Ambe：That’s true. I believe that diversity is the starting point for innovation and new ideas. If each employee demonstrates their individuality, understands and respects the views of others, and discusses their opinions, it will naturally lead to new discoveries and ideas.
Katsumoto：Leaders also play a key role in leveraging diversity. When I was working in Europe, many of the project members came from different backgrounds, and their opinions frequently diverged. In situations like this, the tendency is to agree on a compromise somewhere in the middle in order to keep the peace. However, sometimes a leader needs the courage to choose an idea that is extreme but has the most competitive edge. I would have never learned this lesson if I hadn’t gone to Europe.
Ambe：Like Katsumoto-san, I learned a lot when working in completely different environments at joint venture companies and other industries in the U.K. and U.S. I want our employees to have a variety of experiences to broaden their horizons.
It is also important to understand the diversity of different generations. The thoughts and values of today’s so-called “Generation Z” students are quite different from our generation, and they can provide a major stimulus for our organization. We must make sure we fully engage members of these younger generations.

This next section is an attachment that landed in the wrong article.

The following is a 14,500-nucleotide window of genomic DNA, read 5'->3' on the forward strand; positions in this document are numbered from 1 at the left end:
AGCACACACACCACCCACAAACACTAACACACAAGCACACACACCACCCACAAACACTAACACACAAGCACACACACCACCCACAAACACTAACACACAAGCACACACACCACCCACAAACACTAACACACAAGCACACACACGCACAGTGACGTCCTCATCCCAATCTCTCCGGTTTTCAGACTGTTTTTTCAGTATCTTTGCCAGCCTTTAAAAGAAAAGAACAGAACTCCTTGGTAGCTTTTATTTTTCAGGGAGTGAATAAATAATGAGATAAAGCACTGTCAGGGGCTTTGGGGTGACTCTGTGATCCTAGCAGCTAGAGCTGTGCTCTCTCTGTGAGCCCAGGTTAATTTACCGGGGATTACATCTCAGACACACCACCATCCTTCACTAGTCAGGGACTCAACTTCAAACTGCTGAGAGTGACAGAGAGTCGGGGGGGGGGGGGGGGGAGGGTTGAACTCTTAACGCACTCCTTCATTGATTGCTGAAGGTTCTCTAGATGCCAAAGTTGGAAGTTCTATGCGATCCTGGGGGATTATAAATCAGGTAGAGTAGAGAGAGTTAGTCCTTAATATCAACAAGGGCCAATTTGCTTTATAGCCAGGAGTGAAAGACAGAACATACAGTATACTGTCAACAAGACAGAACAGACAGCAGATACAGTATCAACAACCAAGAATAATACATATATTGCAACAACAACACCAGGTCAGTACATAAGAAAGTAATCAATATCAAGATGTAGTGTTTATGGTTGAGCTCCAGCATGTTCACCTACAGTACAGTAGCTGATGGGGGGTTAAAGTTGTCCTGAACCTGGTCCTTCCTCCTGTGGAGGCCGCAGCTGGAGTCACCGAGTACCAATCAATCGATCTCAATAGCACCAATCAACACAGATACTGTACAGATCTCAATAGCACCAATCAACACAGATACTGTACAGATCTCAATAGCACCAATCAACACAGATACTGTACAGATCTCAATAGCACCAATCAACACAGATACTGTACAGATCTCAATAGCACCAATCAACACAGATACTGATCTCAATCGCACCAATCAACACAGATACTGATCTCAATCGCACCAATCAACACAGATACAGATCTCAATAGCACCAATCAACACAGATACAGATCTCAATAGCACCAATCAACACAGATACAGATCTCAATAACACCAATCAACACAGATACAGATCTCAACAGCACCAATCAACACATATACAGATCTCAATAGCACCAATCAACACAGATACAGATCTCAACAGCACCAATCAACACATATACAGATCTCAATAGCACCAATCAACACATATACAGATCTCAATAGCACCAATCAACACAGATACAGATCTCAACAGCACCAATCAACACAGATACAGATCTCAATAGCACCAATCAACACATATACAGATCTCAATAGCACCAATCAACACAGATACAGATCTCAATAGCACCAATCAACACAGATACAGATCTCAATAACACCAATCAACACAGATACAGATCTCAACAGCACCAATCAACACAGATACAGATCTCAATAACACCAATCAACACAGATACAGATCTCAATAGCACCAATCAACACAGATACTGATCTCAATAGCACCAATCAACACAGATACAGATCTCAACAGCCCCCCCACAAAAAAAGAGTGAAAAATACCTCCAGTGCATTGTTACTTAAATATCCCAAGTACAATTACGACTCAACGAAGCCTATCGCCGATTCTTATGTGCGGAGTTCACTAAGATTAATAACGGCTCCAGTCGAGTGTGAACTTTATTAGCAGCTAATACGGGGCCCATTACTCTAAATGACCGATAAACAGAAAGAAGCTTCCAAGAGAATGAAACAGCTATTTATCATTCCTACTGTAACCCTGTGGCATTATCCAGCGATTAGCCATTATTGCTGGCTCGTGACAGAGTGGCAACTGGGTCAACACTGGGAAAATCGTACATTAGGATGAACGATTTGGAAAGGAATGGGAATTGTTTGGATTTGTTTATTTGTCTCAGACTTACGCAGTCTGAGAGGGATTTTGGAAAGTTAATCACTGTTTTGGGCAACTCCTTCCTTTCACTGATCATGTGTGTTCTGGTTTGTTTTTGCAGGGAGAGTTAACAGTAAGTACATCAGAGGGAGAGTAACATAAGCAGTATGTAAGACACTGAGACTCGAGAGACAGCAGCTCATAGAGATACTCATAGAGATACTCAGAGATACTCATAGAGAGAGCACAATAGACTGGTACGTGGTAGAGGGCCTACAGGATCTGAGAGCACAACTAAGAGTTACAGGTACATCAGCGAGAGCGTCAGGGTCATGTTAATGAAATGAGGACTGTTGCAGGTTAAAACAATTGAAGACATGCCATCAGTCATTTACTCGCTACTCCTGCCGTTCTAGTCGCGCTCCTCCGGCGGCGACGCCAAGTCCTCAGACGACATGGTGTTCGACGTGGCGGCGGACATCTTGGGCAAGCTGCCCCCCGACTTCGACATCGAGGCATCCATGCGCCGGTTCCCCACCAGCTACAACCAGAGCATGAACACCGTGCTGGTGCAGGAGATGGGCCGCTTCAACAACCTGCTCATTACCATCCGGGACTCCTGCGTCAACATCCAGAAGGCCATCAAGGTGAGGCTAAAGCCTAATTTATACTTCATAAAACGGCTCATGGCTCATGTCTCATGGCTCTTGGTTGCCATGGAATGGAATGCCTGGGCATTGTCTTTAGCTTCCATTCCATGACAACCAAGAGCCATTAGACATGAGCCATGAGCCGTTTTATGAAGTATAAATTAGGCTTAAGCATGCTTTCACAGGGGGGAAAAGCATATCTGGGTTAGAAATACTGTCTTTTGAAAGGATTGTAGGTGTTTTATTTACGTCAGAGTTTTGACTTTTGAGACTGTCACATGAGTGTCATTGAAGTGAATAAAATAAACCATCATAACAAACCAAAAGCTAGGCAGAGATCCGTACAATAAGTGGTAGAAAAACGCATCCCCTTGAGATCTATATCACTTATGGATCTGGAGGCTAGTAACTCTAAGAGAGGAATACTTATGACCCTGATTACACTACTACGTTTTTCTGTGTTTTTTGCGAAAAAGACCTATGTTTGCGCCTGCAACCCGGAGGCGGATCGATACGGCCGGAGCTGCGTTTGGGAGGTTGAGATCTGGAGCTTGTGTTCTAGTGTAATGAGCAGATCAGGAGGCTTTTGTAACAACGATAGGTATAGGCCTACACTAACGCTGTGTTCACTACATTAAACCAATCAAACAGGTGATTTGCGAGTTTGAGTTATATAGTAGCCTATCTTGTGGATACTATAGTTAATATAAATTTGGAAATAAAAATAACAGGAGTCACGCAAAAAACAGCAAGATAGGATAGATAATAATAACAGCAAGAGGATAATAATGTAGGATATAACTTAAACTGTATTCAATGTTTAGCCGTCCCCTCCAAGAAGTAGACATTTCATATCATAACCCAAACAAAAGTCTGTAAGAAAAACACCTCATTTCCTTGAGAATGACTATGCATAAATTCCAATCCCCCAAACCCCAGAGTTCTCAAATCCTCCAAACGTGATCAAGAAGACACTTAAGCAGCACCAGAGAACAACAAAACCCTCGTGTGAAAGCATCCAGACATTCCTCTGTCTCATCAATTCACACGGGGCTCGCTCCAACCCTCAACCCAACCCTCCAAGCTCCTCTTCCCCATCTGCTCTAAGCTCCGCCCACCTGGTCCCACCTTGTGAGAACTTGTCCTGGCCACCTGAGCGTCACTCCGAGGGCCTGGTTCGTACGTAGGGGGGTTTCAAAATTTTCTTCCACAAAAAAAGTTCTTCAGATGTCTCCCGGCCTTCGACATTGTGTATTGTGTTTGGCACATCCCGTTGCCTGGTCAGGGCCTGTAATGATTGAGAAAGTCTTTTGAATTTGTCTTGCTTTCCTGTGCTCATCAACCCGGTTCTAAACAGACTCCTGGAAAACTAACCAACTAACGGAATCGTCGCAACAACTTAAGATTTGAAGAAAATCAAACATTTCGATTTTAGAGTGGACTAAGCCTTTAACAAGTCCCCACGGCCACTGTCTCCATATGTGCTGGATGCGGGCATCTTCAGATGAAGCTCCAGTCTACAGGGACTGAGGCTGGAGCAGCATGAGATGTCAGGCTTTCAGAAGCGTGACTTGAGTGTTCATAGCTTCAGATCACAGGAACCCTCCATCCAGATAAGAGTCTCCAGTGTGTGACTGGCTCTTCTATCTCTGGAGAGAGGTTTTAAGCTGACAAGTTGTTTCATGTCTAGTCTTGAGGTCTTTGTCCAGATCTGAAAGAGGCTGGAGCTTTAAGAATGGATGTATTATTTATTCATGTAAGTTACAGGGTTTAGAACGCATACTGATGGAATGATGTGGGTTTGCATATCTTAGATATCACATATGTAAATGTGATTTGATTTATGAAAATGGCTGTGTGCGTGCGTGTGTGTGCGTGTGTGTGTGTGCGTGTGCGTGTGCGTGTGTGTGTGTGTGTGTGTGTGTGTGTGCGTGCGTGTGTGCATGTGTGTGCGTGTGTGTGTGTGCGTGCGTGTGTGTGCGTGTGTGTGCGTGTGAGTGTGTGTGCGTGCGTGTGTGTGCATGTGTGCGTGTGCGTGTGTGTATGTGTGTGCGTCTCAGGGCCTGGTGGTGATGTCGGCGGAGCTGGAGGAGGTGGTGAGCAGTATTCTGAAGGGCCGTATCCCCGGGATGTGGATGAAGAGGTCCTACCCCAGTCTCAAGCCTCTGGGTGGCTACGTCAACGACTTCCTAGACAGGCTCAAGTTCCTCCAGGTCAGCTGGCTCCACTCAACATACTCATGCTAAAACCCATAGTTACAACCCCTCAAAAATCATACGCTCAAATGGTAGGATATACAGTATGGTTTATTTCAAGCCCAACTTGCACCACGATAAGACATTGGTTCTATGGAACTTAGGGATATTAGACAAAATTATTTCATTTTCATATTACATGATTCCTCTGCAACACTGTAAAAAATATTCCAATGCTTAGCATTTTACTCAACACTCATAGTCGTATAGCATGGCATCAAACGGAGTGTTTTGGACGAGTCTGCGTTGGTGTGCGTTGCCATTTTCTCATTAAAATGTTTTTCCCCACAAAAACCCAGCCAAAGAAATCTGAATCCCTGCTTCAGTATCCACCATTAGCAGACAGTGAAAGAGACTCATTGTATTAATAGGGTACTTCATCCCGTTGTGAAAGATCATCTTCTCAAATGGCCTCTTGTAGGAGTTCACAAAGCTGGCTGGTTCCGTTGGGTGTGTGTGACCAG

Think about how you can grow and contribute to society
──Finally, do you have a message for employees and future employees?
Ambe：I urge you to maintain your competitive spirit and to give constant thought to what you wish to achieve, and the kind of person you hope to become. Additionally, the ability to involve the people around you is becoming more important than ever. So, my hope is that you will continue to take on new challenges for value creation together with the people around you. Sony is a company where employees experience personal growth while positively impacting society through various challenges, and I strongly feel that it should continue to be such a place into the future. I hope that people who share this philosophy will join us at Sony.
Katsumoto：For Sony to become even stronger as company, it is important that we improve our technology while considering how best to get closer to people, solve issues, and contribute to society. Sony is a unique company with a wide range of businesses, including electronics, entertainment, and financial services, which are connected through a common foundation of "Technology” and “Employees.” Please look forward to how Sony will take on new challenges to create technology that will contribute to its diverse businesses and to society as a whole!
“Technology is a common thread that empowers Sony’s diverse businesses” Sony Technology Day Report Vol.1
An Interview with Toru Katsumoto, Executive Vice President, Sony Corporation. Creating Things That Don’t Yet Exist, Five to Ten Years from Now